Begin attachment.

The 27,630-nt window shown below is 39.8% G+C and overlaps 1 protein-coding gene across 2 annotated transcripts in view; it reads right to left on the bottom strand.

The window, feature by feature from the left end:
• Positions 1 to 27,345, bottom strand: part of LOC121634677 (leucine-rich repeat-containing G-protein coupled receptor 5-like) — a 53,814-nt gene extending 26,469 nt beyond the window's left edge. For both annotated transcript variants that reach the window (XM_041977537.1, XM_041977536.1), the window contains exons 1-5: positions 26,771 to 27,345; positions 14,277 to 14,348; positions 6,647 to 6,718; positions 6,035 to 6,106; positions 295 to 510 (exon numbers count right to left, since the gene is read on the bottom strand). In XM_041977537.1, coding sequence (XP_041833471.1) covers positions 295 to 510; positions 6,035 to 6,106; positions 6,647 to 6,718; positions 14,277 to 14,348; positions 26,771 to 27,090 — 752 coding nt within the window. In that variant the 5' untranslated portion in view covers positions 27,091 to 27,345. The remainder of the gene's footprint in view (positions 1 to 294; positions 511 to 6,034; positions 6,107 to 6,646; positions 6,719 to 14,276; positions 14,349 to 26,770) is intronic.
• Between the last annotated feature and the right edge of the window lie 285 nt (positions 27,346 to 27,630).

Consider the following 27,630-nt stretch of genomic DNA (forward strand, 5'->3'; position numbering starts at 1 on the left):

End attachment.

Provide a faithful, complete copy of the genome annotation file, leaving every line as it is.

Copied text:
The 27,630-nt window shown below is 39.8% G+C and overlaps 1 protein-coding gene across 2 annotated transcripts in view; it reads right to left on the bottom strand.

The window, feature by feature from the left end:
• Positions 1 to 27,345, bottom strand: part of LOC121634677 (leucine-rich repeat-containing G-protein coupled receptor 5-like) — a 53,814-nt gene extending 26,469 nt beyond the window's left edge. For both annotated transcript variants that reach the window (XM_041977537.1, XM_041977536.1), the window contains exons 1-5: positions 26,771 to 27,345; positions 14,277 to 14,348; positions 6,647 to 6,718; positions 6,035 to 6,106; positions 295 to 510 (exon numbers count right to left, since the gene is read on the bottom strand). In XM_041977537.1, coding sequence (XP_041833471.1) covers positions 295 to 510; positions 6,035 to 6,106; positions 6,647 to 6,718; positions 14,277 to 14,348; positions 26,771 to 27,090 — 752 coding nt within the window. In that variant the 5' untranslated portion in view covers positions 27,091 to 27,345. The remainder of the gene's footprint in view (positions 1 to 294; positions 511 to 6,034; positions 6,107 to 6,646; positions 6,719 to 14,276; positions 14,349 to 26,770) is intronic.
• Between the last annotated feature and the right edge of the window lie 285 nt (positions 27,346 to 27,630).

Consider the following 27,630-nt stretch of genomic DNA (forward strand, 5'->3'; position numbering starts at 1 on the left):